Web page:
If you were to take a drive with Home Properties president and CEO Edward Pettinella, you’d be surprised by the type of apartment properties that appeal to him.

He’s not interested in the prettiest assets, the newest communities, or the luxury apartments that achieve the highest rents. The properties that catch his eye are the ones that everyone else considers eyesores.

“You’d probably think they were a little beaten up, a little run-down, but that’s our sweet spot,” Pettinella says. “Our primary expertise is rehabbing and repositioning a C portfolio into a B portfolio. That allows us to raise rents in a substantial way, which drives our revenue and same-store NOI.”

It’s a time-tested strategy upon which the company has built its empire. Rochester, N.Y.–based Home Properties owns nearly 43,000 units in 121 properties primarily located in the Northeast and Mid-­Atlantic. The REIT boasts a total market cap of $6.6 billion and membership in the S&P 400. And its strategy seems to be gaining momentum. Home has posted an 11.4 percent average annual total return over the past 10 years. And in the near term, the company outperforms its peers: Home has posted a five-year compounded annual return of 11.7 percent, compared with 11.5 percent for apartment REITs and 5.7 percent for all equity REITs.

Last year proved to be something of a banner year. In 2012, the firm achieved 15.9 percent FFO (funds from operations) per share growth, the highest in the REIT’s history. And it achieved same-store NOI growth of 8.1 percent last year, the third-highest rate in its existence.

“Those numbers beat the go-go years, and we’re extremely proud of that,” Pettinella says. He attributes the record-breaking numbers to expense control and revenue growth from rehabbed rent increases against a backdrop of low interest rates.

“I’m a strong believer in the saying, ‘If it ain’t broke, don’t fix it,’?” he adds. “We’ve worked for years to perfect and tweak our business model. We like our geographic footprint—we have the ability to grow in our markets—and we’ve produced great results.”

Close For Comfort

Since its founding in 1994, Home Properties has focused on repositioning Class C and B- assets into Class B+ assets. But over the past nine years, the REIT has experienced a lot of changes.

Pettinella took over as CEO in January 2004, and one of his first initiatives was to shift the firm’s market makeup. It turned its back on its own backyard—upstate New York—as well as Detroit and Pittsburgh, and moved instead into high-barrier-to-entry, high-growth markets.

Ninety-seven percent of Home Properties’ units are located in close-in suburban submarkets of major East Coast cities, and its four largest markets account for 84 percent of its portfolio.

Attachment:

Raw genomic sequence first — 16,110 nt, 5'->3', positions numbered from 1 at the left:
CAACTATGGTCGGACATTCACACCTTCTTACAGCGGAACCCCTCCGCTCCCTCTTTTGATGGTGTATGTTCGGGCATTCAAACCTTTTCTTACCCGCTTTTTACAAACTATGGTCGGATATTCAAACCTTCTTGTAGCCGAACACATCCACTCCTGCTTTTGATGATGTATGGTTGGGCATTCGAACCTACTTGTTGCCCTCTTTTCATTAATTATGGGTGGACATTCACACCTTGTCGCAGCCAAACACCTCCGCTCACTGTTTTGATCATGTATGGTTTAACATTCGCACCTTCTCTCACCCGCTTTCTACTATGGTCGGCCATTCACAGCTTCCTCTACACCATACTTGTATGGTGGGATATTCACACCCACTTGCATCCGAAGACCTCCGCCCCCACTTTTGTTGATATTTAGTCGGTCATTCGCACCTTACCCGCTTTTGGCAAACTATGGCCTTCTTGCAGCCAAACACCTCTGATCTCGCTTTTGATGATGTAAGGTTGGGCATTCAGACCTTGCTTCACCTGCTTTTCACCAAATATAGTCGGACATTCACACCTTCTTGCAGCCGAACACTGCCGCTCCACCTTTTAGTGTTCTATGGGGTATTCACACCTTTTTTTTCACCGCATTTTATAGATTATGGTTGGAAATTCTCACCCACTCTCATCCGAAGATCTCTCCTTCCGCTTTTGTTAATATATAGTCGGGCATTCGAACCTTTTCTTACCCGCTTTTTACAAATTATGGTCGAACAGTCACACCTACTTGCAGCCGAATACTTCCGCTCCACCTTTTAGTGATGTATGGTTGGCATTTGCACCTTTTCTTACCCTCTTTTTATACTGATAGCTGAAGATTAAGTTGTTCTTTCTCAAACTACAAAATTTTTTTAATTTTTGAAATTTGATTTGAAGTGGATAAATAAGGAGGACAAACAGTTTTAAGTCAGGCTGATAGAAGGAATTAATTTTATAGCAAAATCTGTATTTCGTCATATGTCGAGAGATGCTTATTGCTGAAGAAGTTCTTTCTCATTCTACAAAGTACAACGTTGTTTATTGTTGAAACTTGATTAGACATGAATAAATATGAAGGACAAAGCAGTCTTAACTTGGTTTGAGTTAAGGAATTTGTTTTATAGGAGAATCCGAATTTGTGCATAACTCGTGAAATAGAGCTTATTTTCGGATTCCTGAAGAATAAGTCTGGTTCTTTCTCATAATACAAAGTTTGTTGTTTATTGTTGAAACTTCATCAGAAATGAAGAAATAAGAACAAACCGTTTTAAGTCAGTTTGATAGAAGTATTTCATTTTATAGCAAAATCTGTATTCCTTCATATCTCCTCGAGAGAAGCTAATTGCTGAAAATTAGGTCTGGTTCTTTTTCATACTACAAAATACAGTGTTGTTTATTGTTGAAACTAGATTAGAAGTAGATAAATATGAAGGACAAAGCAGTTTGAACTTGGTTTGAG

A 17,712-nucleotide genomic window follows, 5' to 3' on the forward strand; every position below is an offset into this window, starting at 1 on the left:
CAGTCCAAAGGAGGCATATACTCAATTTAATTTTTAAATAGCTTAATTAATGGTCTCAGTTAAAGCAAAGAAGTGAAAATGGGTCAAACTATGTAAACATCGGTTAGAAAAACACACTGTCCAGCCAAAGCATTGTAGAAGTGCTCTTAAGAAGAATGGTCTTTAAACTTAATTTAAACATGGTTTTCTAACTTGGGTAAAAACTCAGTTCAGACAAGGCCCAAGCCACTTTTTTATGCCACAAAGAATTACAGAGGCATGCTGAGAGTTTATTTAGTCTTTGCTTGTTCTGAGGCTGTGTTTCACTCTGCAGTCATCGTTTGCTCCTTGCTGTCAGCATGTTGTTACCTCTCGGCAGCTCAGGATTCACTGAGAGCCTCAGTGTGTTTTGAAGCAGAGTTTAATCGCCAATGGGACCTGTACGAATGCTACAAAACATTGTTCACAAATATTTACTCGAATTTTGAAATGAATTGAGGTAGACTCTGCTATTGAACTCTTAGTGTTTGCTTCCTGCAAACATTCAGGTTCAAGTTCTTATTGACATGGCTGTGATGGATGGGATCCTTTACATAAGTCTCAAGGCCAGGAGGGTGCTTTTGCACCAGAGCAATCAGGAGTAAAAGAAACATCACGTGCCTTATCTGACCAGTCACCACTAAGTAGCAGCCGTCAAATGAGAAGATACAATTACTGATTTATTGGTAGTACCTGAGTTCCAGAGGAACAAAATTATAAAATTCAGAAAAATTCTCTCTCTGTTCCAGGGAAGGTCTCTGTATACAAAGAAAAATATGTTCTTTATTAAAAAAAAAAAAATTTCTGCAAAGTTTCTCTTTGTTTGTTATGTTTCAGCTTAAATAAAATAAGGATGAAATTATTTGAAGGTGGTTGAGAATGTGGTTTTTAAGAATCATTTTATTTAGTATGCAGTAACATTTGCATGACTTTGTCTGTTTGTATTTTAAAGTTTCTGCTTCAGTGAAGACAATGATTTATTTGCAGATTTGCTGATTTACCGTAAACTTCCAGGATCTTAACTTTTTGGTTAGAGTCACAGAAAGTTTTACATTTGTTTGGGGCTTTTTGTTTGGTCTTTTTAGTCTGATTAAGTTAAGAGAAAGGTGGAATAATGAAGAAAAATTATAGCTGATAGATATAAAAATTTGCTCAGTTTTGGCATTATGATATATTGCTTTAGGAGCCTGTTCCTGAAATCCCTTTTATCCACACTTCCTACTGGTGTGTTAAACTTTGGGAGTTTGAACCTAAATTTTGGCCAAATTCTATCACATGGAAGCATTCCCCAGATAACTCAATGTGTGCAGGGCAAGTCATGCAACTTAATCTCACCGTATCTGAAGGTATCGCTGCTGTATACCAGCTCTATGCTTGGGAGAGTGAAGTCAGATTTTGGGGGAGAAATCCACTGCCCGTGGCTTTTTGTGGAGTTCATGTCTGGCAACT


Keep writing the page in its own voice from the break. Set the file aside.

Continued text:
The suburban Washington, D.C., market is where the firm has its biggest concentration, accounting for roughly 31 percent of its portfolio, with 13,161 units. Baltimore represents 24 percent of the REIT’s portfolio, with 10,477 units. Suburban New York City and Philadelphia make up 17 percent and 12 percent of the portfolio, respectively.

“We feel comfortable where we are,” Pettinella says. So comfortable, in fact, that the company’s future growth will be focused primarily within those same close-in, suburban submarkets where it has already established a presence.

Sexy is as Sexy Does

Compared with its apartment REIT brethren, Home Properties is performing well, even if the company is something of a contrarian.

The REIT tends to outperform its peers during a down market and underperform during strong periods of economic growth, according to Michael J. Salinsky, director of REIT equity research for RBC Capital Markets.

“Their strategy isn’t sexy, but we think Home Properties can deliver over a long period of time,” he adds. “With that said, I wouldn’t expect them to outperform during this cycle.”

Home Properties’ 8.1 percent same-store NOI growth last year was toward the higher end of that of its peers (the range was 6.4 percent to 9.2 percent). Over a 10-year period, the REIT looks even more impressive, leading the pack with the highest same-store NOI growth of 3.7 percent.

Paula Poskon, a senior research analyst with Robert W. Baird & Co., describes Home Properties as a stable, defensive REIT due primarily to its tenant base. The REIT’s focus on older, close-in B+ product caters to blue-collar and service employees, as well as immigrants and seniors.

“There is a perception that Home Properties houses low-quality, low-income tenants, and that isn’t really true,” Poskon says. “I’d say they provide workforce housing for the folks who can’t pay $4,000 a month for an apartment. There are a lot of folks who fit that description, and it’s easy for the investment community to have a negative stereotype of who the tenant is.”

These “renters by force” don’t have the option of buying a home because, in many cases, their income doesn’t allow for it. And it’s a demographic sweet spot for retention.

“Sixty percent of our residents either have never owned a home or have no intention of doing so,” Pettinella notes. “Moreover, they generally can’t afford to move, which means that we have the lowest resident turnover among all apartment REITs.”

In fact, just 38.9 percent of Home Properties’ residents leave when their leases roll. That turnover is significantly lower than the average of 54 percent. The low turnover has a positive impact not only on Home Properties’ occupancy rates, but also on expenses, since the company doesn’t have to spend as much money on unit make-ready.